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THE ANIMATTIKON PROJECT NUMBER 5: 25 to 30th October 2022

The Animattikon Project has traditionally taken place in Paphos

Limassol and Paphos Cyprus - If One Is Good, Two is Even Better

     The Animattikon Project has traditionally taken place in Paphos, however, this year the festival added programs in Limassol, 42 miles away. Limassol is home to The Cyprus University of Technology, which has an animation department. The first four days of the festival were spent during the day with the students at the university.

  My presentation on Unsung Women Heroes of Animation kicked off the festival. In it I talk about women who blazed the animation trail forging historic animation landmarks in the early days of a male-dominated industry. After a brief introduction to eight women, I focused in depth on the career of Joy Batchelor, the creative force behind England’s Halas and Batchelor animation company. It was very gratifying to see a room full of young female students with one lone male student there.

  Nik and I also gave a lesson on pitching. I talked about the nuts and bolts of constructing an effective pitch and Nik taught the students the very important skills of stage presence and how to use a microphone. After our presentation, we had the students put the new skills they had learned into practice by speaking for one minute on any topic of their choice. That gave each student an opportunity to understand what is needed to develop the skills required whether you are going to pitch a project or pitch yourself when applying for a job.

Nancy interviews Joanna Quinn

  Joanna Quinn and Les Mills were also festival guests. The pair created Beryl, one of the most iconic characters in animation. They have received two Academy Award nominations, won BAFTAS, and numerous festival awards.  I had the pleasure of interviewing Joanna in front of the students. That was followed by Joanna interviewing her scriptwriter and real-life partner, Les Mills. Les talked about where his ideas come from and how he shapes them into stories. The talented couple also discussed how they have managed to not kill each other after thirty years of making films together. I am not sure how much the students learned from us but they did laugh a lot.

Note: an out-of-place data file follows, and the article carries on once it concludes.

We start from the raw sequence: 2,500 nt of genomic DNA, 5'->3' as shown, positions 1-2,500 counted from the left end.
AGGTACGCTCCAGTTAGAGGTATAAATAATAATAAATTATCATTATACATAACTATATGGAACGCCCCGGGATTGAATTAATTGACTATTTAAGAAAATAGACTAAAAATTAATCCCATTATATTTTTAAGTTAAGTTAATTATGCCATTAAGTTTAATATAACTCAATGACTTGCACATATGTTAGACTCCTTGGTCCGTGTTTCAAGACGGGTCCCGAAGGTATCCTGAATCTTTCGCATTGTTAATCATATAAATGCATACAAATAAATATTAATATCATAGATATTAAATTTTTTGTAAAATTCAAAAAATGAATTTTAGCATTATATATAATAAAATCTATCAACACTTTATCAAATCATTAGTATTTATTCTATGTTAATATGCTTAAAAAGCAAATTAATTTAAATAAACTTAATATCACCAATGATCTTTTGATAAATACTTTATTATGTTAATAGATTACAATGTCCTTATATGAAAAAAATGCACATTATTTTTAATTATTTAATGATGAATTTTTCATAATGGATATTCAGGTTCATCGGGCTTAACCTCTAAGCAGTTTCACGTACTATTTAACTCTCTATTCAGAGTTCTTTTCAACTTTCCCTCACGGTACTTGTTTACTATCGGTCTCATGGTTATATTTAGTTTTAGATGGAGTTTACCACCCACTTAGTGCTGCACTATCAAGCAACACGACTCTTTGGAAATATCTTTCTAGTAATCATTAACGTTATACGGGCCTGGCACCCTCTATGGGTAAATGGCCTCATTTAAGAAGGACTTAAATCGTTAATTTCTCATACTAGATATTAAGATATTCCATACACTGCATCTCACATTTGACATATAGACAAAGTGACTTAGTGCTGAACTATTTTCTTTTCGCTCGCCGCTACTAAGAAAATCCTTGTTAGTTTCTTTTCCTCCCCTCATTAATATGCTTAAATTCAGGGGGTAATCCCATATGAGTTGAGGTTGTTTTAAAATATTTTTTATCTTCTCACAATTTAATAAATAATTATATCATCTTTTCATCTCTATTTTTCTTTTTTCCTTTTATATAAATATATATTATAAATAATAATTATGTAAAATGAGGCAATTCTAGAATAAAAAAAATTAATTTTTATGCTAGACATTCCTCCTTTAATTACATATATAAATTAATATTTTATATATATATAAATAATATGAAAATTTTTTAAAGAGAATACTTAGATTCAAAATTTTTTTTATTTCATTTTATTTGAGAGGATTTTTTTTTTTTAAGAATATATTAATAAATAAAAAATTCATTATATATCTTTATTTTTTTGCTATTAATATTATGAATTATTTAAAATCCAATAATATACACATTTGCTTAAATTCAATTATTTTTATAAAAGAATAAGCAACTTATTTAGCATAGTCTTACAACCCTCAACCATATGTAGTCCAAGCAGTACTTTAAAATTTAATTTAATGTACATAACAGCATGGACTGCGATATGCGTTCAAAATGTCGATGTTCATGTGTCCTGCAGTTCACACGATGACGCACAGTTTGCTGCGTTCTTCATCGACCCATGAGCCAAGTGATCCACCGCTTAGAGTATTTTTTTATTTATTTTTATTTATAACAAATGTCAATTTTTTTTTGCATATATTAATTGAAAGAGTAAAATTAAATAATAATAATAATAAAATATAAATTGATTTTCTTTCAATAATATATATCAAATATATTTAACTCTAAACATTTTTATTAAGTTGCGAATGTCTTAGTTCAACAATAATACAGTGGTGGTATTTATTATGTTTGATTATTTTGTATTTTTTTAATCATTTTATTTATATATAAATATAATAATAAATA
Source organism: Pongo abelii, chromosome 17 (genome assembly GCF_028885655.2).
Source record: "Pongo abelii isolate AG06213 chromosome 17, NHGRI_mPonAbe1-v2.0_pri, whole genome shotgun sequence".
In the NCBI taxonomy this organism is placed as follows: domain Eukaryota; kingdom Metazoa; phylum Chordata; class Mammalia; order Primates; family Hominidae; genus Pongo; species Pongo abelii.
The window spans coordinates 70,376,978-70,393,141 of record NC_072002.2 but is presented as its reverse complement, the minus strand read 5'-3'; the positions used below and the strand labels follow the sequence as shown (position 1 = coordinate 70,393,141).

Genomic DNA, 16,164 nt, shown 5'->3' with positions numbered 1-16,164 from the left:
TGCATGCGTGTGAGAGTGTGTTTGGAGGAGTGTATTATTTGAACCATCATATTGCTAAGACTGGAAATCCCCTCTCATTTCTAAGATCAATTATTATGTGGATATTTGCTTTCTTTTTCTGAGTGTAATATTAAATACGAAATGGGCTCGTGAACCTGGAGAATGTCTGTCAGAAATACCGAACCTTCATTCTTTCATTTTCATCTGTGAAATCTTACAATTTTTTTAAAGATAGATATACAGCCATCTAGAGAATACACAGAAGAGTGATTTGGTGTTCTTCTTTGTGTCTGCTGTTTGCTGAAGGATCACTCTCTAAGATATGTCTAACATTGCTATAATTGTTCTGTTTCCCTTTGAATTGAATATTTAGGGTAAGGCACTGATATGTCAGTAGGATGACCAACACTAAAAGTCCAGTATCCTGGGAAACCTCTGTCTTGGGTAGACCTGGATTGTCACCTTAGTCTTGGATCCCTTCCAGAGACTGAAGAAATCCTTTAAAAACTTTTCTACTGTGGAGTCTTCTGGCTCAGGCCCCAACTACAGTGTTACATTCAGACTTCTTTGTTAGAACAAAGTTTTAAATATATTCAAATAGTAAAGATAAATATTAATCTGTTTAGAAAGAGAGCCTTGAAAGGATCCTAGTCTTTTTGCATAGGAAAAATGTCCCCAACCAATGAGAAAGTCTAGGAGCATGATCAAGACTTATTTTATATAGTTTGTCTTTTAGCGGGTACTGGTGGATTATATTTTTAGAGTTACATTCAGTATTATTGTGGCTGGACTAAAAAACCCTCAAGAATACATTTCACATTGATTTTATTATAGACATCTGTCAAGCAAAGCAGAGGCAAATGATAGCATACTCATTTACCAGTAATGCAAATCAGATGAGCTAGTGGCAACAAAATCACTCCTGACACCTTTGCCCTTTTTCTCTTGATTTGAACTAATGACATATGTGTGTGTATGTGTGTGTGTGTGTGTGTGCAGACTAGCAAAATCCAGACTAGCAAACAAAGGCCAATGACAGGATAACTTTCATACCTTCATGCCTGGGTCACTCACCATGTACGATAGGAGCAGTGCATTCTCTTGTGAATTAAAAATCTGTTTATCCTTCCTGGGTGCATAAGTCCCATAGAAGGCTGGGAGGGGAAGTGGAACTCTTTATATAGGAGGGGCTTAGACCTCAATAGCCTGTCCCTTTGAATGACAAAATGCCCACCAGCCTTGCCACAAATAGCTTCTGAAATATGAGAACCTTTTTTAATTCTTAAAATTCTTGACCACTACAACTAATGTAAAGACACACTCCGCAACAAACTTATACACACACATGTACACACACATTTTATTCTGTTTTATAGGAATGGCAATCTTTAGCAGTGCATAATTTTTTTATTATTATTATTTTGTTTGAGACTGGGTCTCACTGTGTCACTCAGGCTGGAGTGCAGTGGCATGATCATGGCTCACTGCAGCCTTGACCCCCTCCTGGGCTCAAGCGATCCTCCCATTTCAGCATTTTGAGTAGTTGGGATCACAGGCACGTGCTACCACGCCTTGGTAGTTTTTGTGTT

Charalambos Margaritis with Joanna Quinn interviewing Les Mills

  Evenings were devoted to watching the film programs at the beautiful Rialto Theatre. Originally built in 1930, it was the first modern cinema on the island of Cyprus. Now it is home to both film and live performances.

Opening at The Rialto Theatre

  One of my favorite films was in the Children’s Competition. Mouse House was directed and animated by Slovenian Timon Leder. In the hand-drawn, eight-minute film, two mice are searching for food in an old house when they suddenly discover a big wheel of cheese and a hungry cat. The fatter of the two mice finds a way into the interior of the cheese wheel and he begins to eat away. As the cheese rolls over, the entry hole becomes blocked. The mouse doesn’t realize that he is trapped as he to carves out a cheesy mansion until he finally eats his way through the cheese crust. The palace is gone, the mouse has eaten it all. But wait, what about the cat who is still lurking nearby? The cat begins to chase the two mice. Will they make it to safety in time?

  Leder deals with the subject of greed in a way that young people can understand but Mouse House is also a relevant film for adults in an age where money and possessions seem to have become more important to many people than kindness and concern for our fellow man.

 Mouse House

  The Children’s jury, composed of Cypriot animator Nicos Synnas, Yiannis Philiastides from Cyprus, and Dutch-born teacher Dr. Alexis Chaviaras, were also delighted by Mouse House. They awarded the film the Golden Hat for the Best Children’s Film.